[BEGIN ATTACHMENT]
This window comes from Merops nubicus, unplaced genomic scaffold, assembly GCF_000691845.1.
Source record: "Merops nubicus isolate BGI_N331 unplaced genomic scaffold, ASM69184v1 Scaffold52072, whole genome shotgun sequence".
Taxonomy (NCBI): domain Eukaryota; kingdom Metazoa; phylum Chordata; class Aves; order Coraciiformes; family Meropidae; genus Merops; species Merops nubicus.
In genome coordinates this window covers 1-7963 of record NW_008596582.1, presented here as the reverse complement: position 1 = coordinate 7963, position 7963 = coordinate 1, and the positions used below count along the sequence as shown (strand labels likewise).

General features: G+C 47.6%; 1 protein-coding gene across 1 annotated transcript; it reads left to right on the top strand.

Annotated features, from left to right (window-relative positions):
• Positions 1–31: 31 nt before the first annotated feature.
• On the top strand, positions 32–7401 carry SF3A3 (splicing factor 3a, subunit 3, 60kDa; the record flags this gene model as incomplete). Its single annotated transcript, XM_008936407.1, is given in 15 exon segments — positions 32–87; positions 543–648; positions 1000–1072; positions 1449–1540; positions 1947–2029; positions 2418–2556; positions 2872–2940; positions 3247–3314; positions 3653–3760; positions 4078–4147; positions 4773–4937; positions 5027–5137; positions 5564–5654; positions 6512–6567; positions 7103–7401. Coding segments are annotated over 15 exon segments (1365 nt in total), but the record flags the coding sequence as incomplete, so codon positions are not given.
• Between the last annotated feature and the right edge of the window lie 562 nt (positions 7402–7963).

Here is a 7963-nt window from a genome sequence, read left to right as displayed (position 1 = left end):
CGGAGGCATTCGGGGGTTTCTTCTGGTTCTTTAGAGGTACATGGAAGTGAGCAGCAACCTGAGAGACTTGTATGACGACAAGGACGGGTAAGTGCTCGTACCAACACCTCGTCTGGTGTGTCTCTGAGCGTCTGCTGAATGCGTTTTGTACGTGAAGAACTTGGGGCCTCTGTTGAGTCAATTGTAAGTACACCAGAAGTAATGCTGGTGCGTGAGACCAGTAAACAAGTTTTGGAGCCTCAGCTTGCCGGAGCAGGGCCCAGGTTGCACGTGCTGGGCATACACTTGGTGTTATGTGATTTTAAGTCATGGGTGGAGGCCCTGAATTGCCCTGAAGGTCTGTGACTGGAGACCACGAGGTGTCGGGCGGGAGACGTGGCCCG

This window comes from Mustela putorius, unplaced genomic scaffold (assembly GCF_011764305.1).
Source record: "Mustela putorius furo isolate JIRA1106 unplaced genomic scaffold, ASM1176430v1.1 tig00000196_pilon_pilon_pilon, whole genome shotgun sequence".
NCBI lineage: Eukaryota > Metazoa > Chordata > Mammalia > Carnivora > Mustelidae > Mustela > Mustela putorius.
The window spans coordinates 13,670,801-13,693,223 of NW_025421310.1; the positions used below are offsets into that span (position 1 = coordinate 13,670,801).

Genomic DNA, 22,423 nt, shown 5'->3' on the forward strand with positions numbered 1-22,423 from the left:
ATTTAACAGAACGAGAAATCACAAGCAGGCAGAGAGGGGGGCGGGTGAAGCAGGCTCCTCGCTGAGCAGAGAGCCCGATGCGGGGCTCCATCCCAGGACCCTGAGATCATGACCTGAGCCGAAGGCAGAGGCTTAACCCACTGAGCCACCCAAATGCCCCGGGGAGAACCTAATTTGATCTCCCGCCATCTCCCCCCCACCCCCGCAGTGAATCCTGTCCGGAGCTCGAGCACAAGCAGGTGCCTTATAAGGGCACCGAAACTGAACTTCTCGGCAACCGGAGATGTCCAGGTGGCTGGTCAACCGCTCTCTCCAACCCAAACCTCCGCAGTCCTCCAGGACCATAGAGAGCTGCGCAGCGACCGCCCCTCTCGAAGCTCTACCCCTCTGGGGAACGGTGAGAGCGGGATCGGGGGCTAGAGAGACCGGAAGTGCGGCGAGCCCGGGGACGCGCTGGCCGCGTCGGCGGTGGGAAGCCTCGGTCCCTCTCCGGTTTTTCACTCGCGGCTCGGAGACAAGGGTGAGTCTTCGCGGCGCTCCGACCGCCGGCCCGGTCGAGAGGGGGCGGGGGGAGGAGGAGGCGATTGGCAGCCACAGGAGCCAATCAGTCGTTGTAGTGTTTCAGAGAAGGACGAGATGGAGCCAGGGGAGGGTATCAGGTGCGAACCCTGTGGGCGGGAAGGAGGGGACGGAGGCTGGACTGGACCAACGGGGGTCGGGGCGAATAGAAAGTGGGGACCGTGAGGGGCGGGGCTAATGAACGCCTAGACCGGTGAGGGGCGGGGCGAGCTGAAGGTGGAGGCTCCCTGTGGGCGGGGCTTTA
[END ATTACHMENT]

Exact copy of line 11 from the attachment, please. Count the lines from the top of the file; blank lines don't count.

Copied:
CGGAGGCATTCGGGGGTTTCTTCTGGTTCTTTAGAGGTACATGGAAGTGAGCAGCAACCTGAGAGACTTGTATGACGACAAGGACGGGTAAGTGCTCGTACCAACACCTCGTCTGGTGTGTCTCTGAGCGTCTGCTGAATGCGTTTTGTACGTGAAGAACTTGGGGCCTCTGTTGAGTCAATTGTAAGTACACCAGAAGTAATGCTGGTGCGTGAGACCAGTAAACAAGTTTTGGAGCCTCAGCTTGCCGGAGCAGGGCCCAGGTTGCACGTGCTGGGCATACACTTGGTGTTATGTGATTTTAAGTCATGGGTGGAGGCCCTGAATTGCCCTGAAGGTCTGTGACTGGAGACCACGAGGTGTCGGGCGGGAGACGTGGCCCG